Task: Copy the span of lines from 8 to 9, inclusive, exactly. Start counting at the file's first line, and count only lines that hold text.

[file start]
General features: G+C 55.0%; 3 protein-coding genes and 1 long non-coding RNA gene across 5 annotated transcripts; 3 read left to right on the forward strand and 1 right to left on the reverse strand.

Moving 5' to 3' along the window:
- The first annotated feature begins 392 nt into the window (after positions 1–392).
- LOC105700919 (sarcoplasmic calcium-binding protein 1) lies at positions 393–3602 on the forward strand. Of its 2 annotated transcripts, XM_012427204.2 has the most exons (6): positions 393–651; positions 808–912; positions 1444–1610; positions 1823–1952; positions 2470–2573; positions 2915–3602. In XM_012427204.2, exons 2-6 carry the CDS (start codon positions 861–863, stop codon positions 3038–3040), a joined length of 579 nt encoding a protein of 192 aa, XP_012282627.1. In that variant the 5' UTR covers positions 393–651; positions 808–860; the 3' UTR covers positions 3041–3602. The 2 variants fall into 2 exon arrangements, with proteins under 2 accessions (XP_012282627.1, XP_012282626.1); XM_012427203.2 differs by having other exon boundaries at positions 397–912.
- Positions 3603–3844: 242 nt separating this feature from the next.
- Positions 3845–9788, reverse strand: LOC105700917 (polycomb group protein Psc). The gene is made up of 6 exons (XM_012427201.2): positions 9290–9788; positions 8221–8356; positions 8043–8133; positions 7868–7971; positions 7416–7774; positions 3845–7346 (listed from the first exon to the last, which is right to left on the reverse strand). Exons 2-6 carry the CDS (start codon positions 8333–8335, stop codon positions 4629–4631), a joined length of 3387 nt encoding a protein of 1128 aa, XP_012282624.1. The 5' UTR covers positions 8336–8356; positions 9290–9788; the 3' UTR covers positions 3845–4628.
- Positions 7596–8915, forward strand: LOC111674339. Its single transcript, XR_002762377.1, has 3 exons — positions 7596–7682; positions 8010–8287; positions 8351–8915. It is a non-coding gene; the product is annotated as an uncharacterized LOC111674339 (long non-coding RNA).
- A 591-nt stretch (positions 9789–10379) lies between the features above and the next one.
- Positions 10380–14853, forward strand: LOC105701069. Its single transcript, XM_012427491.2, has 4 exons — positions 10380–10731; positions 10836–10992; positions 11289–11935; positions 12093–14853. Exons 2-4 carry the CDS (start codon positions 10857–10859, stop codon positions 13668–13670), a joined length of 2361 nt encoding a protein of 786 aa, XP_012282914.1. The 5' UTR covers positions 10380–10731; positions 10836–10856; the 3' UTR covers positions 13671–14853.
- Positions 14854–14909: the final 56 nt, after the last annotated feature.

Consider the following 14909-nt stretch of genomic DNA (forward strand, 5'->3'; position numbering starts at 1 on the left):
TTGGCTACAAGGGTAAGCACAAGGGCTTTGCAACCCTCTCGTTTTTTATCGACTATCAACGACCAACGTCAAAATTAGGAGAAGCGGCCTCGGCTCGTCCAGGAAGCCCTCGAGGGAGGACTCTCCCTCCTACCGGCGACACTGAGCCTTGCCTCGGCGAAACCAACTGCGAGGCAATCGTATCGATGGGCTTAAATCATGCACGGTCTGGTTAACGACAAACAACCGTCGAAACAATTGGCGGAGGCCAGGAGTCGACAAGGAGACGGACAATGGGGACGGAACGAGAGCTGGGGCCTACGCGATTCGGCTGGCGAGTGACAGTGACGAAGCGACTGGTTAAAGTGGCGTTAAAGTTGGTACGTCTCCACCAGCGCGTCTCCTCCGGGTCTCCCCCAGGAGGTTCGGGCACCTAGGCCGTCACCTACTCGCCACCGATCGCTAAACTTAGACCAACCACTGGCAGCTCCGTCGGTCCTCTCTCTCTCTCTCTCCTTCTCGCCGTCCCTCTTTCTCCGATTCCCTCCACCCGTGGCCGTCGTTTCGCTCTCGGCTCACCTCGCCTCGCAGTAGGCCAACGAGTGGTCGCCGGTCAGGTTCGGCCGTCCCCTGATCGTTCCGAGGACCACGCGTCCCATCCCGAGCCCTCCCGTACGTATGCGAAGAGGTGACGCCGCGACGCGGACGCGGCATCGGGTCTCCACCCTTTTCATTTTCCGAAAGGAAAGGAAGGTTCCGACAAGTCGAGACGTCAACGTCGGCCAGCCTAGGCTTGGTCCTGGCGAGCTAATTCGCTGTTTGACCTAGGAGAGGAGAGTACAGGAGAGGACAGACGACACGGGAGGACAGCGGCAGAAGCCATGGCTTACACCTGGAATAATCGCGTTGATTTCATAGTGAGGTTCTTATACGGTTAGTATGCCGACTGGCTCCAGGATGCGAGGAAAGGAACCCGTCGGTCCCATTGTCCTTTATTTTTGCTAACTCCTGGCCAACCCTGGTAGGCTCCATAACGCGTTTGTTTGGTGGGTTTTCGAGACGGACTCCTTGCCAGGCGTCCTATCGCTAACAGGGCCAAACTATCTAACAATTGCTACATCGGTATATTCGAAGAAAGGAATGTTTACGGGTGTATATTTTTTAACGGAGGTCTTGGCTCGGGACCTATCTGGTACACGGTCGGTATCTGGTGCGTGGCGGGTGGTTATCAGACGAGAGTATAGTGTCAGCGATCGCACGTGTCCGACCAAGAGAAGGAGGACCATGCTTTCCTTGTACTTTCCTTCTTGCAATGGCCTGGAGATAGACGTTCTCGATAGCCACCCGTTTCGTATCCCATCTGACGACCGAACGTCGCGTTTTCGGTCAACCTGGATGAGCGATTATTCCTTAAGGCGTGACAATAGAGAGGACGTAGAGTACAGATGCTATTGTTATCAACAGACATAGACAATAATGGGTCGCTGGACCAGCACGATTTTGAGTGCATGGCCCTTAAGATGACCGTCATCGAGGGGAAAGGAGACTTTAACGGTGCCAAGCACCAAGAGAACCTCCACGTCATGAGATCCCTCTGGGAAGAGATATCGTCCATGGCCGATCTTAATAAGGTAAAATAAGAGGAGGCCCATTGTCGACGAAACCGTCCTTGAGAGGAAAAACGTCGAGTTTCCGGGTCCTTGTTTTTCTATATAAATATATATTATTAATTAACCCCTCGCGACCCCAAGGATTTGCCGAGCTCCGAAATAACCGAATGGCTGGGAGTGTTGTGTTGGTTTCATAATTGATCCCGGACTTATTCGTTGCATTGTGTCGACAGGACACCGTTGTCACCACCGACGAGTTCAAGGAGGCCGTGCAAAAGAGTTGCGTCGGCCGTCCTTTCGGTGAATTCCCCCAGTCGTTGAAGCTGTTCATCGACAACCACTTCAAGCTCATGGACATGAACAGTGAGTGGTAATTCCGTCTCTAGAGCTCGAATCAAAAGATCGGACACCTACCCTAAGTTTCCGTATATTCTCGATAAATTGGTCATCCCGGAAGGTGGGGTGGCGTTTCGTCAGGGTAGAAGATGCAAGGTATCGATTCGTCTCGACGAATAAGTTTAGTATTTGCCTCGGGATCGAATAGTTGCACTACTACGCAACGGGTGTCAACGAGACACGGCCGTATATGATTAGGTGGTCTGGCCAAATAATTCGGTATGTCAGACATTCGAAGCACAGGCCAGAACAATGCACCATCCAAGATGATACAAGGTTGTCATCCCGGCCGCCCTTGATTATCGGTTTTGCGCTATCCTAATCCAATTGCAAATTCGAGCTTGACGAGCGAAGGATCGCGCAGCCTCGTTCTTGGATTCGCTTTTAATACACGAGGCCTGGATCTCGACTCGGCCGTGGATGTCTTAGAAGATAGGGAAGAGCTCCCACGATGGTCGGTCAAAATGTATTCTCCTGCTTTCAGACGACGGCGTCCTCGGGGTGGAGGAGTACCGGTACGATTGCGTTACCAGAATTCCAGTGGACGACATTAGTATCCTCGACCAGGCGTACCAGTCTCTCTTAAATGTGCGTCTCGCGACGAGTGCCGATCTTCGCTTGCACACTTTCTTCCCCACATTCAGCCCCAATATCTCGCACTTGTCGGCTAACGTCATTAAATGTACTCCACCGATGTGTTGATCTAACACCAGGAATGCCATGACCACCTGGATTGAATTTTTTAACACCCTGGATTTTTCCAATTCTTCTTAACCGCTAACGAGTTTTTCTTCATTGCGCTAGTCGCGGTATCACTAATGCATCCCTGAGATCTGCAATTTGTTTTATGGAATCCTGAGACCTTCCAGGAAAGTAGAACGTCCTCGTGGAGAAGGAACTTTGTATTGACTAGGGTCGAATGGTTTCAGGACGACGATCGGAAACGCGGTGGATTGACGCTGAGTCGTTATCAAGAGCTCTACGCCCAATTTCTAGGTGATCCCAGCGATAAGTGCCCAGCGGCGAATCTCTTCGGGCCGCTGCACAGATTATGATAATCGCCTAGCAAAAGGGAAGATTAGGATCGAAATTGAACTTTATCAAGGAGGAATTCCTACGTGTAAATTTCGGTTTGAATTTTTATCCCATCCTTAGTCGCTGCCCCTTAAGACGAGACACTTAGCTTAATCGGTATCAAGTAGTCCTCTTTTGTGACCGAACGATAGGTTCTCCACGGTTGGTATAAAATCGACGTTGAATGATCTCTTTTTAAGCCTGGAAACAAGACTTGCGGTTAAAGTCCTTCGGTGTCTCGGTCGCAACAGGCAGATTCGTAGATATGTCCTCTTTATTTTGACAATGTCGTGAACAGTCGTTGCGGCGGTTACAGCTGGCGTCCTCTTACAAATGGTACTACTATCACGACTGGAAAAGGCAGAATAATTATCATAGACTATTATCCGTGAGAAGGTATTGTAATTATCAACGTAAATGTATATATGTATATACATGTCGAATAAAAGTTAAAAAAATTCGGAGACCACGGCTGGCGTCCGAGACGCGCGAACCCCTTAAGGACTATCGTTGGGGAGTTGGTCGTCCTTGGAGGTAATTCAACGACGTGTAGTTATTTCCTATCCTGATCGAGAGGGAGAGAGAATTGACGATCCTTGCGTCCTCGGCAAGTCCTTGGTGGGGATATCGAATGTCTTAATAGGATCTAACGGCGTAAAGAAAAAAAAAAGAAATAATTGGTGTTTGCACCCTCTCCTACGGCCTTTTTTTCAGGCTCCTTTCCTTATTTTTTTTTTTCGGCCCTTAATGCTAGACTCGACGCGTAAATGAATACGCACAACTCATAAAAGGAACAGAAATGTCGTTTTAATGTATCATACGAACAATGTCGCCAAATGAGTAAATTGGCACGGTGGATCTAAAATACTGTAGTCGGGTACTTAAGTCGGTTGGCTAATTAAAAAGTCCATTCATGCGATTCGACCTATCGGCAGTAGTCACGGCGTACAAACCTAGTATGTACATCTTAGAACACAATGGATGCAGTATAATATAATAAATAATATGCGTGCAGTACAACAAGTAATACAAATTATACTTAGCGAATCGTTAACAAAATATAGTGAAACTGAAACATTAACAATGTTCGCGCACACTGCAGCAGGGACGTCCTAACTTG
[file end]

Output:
- A 591-nt stretch (positions 9789–10379) lies between the features above and the next one.
- Positions 10380–14853, forward strand: LOC105701069. Its single transcript, XM_012427491.2, has 4 exons — positions 10380–10731; positions 10836–10992; positions 11289–11935; positions 12093–14853. Exons 2-4 carry the CDS (start codon positions 10857–10859, stop codon positions 13668–13670), a joined length of 2361 nt encoding a protein of 786 aa, XP_012282914.1. The 5' UTR covers positions 10380–10731; positions 10836–10856; the 3' UTR covers positions 13671–14853.